Dual vacuformed canopies are provided; they are a bit on the heavy side but have well defined detail in the frame segments; clarity could be better, and I doubt that using this canopy in the open position will be very easy to accomplish.
A beautiful sheet of Microscale decals provides markings for two aircraft; one is No. 251, Groupe de Chasse 1/6, Montpellier in 1942. This is the Vichy set of markings. The second aircraft is No. 628 (close to the end of the production run) from Groupe de Chasse 11/9, Clermont-Ferrand in 1940. The pale blue roundel centers are separate and must be added individually; avoiding register problems during printing. A nice, full color profile of the two planes is included, but the engine thrust line seems to be exaggerated in the drawing, and I have not been able to confirm this to be correct from personal pictures and drawings of the MB.152. The direction sheet is light on text, and the line drawings donít help on the cowling placement.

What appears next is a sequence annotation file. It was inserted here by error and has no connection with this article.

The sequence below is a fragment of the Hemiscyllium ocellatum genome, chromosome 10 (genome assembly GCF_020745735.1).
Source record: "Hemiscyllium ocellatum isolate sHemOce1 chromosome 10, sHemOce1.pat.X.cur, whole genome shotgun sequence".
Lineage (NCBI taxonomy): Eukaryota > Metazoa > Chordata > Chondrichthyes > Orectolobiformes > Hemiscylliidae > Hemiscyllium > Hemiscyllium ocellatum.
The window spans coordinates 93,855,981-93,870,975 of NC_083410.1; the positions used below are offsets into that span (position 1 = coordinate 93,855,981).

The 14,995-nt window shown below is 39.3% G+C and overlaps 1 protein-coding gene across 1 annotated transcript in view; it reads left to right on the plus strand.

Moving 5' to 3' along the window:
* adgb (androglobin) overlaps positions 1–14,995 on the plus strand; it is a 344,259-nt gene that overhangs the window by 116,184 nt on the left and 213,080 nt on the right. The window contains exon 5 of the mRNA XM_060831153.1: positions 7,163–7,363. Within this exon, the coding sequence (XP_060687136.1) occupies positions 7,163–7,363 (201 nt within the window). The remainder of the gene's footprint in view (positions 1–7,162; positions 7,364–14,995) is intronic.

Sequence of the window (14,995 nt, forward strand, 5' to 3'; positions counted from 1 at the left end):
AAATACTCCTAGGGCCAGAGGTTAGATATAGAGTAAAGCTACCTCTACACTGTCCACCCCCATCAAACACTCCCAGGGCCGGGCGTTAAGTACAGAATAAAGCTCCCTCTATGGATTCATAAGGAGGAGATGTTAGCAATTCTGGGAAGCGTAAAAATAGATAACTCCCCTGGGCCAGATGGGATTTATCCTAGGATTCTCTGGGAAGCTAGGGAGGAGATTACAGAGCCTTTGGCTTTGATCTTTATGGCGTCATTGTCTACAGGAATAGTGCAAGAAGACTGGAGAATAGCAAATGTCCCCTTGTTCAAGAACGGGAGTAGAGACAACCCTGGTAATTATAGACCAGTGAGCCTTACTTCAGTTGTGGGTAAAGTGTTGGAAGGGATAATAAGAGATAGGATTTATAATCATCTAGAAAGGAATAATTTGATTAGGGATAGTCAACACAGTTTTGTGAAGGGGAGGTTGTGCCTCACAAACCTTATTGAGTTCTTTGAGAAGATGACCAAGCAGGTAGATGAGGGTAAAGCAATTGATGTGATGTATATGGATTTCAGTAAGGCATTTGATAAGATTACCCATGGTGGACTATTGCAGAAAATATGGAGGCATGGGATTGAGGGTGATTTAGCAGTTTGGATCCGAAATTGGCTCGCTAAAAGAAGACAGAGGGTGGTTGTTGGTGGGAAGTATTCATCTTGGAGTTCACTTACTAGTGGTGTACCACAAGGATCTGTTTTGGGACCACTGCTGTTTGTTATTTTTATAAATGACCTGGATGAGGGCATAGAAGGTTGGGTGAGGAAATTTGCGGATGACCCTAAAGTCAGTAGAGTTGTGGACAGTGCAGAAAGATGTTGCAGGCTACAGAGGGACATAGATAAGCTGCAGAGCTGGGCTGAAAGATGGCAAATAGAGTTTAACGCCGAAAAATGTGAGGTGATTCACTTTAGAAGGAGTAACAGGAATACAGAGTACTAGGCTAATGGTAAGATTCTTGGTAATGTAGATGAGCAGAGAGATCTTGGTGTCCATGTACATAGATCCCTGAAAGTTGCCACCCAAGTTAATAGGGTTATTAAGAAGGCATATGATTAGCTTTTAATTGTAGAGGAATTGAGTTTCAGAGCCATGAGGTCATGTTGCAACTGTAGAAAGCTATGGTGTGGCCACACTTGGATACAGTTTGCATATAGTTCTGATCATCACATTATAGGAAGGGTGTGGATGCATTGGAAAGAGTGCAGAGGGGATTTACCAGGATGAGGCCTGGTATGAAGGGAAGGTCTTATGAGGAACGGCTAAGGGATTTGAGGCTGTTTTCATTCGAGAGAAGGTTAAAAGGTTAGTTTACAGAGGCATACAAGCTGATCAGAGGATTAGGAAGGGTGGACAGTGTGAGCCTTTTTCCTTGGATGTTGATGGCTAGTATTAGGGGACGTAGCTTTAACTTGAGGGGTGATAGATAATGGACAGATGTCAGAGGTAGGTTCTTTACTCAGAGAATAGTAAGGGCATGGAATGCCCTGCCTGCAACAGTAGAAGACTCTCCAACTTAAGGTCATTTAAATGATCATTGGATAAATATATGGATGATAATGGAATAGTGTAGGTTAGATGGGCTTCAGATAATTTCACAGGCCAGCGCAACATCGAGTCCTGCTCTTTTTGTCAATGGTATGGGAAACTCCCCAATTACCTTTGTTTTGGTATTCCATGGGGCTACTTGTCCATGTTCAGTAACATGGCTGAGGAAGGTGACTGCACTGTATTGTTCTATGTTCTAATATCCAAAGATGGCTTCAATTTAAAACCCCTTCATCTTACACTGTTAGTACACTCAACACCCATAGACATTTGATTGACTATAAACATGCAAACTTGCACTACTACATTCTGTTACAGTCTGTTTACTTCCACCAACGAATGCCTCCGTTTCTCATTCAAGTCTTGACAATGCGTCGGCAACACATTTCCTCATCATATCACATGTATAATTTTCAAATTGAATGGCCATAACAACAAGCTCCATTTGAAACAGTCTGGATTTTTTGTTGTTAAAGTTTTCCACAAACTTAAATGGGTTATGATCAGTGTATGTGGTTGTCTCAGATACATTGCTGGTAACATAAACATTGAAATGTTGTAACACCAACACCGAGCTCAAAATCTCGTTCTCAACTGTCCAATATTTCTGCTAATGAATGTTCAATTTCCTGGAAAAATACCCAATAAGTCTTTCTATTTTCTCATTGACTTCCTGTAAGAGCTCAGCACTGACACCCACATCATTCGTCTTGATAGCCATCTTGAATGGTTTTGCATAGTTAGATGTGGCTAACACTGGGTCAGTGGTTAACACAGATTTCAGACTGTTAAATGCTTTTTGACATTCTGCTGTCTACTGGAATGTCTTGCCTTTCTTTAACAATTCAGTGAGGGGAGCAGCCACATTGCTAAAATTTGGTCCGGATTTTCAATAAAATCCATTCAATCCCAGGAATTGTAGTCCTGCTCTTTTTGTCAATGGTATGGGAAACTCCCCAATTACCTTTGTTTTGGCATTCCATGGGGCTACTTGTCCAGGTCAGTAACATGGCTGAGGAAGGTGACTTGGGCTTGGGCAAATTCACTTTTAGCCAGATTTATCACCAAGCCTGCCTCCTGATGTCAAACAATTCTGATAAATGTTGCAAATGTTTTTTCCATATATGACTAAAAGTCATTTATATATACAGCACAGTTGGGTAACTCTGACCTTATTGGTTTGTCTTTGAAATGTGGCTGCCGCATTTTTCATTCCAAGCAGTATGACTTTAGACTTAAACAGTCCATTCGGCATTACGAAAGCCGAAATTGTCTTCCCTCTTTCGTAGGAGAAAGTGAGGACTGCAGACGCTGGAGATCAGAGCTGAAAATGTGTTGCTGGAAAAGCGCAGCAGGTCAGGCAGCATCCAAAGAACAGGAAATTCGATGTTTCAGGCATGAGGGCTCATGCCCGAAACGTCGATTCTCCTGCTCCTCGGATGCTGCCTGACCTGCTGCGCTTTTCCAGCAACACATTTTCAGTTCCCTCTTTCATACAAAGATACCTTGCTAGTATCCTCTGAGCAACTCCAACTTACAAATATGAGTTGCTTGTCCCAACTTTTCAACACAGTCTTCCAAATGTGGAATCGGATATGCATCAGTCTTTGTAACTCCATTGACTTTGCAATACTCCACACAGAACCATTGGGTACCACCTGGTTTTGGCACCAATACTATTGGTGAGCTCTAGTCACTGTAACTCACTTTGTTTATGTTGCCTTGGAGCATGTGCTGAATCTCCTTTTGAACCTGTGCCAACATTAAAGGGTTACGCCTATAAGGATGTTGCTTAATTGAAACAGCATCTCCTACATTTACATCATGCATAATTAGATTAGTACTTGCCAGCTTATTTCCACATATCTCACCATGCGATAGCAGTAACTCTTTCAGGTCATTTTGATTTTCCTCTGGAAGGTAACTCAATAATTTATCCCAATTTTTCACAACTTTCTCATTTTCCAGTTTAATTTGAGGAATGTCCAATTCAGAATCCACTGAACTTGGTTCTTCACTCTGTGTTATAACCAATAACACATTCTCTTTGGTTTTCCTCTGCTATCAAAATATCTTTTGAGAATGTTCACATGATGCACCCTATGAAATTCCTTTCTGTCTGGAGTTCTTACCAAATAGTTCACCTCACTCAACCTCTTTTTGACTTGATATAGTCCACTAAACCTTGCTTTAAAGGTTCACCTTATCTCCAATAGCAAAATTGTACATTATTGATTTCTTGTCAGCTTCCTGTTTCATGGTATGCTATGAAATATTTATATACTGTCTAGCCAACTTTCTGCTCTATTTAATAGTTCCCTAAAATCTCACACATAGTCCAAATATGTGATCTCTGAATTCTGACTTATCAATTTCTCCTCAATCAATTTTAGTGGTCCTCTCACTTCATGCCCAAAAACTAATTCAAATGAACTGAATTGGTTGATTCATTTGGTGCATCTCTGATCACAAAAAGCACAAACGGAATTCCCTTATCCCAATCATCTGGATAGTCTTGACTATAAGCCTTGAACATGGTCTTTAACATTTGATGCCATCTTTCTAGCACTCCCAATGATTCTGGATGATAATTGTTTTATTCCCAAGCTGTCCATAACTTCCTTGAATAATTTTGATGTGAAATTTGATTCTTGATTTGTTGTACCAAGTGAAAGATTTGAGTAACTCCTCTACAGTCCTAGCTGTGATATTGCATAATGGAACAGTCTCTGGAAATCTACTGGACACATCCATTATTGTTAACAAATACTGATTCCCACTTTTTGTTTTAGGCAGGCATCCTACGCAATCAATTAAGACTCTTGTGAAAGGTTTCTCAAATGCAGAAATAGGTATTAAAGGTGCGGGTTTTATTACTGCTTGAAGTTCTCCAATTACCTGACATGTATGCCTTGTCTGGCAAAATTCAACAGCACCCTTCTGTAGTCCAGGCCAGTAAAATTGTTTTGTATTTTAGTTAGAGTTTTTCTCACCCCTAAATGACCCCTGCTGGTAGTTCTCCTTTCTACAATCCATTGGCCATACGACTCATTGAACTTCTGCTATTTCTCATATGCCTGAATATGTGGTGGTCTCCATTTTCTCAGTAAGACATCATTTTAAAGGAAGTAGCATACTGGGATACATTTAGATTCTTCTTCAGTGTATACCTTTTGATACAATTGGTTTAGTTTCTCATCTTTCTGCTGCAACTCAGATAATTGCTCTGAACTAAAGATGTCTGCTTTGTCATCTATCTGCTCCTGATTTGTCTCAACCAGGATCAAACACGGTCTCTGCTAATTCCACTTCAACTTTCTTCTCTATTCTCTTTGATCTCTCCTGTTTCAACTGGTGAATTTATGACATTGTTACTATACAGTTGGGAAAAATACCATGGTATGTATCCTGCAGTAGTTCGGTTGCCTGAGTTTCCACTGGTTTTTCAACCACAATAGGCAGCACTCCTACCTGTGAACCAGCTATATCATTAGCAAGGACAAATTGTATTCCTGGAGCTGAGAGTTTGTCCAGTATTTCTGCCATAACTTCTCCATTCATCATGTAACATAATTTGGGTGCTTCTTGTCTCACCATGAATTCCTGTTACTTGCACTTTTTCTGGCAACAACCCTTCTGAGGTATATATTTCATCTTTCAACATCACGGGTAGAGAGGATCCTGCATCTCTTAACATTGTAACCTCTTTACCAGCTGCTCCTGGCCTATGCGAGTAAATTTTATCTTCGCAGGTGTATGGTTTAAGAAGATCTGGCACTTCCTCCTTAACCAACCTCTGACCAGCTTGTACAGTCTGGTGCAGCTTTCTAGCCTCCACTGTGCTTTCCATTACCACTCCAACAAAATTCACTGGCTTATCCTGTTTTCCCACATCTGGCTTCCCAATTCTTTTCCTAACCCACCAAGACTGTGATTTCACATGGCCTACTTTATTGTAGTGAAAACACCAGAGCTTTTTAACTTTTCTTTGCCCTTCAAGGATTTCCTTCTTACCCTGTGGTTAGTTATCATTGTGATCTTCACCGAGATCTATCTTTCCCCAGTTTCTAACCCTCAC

Classic Airframes has provided the serious modeler with yet another opportunity to expand the collection with the addition of another accurate rendering of an aircraft of historic importance that we will not see from a major manufacturer. Their kits have consistently improved with each new offering, and while not for the beginning modeler, patience and modeling skill turns these kits into worthy additions to any collection. The MB.152 may not be their best effort to date, but the quality is consistent with their other offerings of recent history. I can say this with a clear conscience because I bought the kit based on the subject and what I saw in the box. Classic Airframes deserves whatever accolades come their way, and our support for their contribution to our hobby.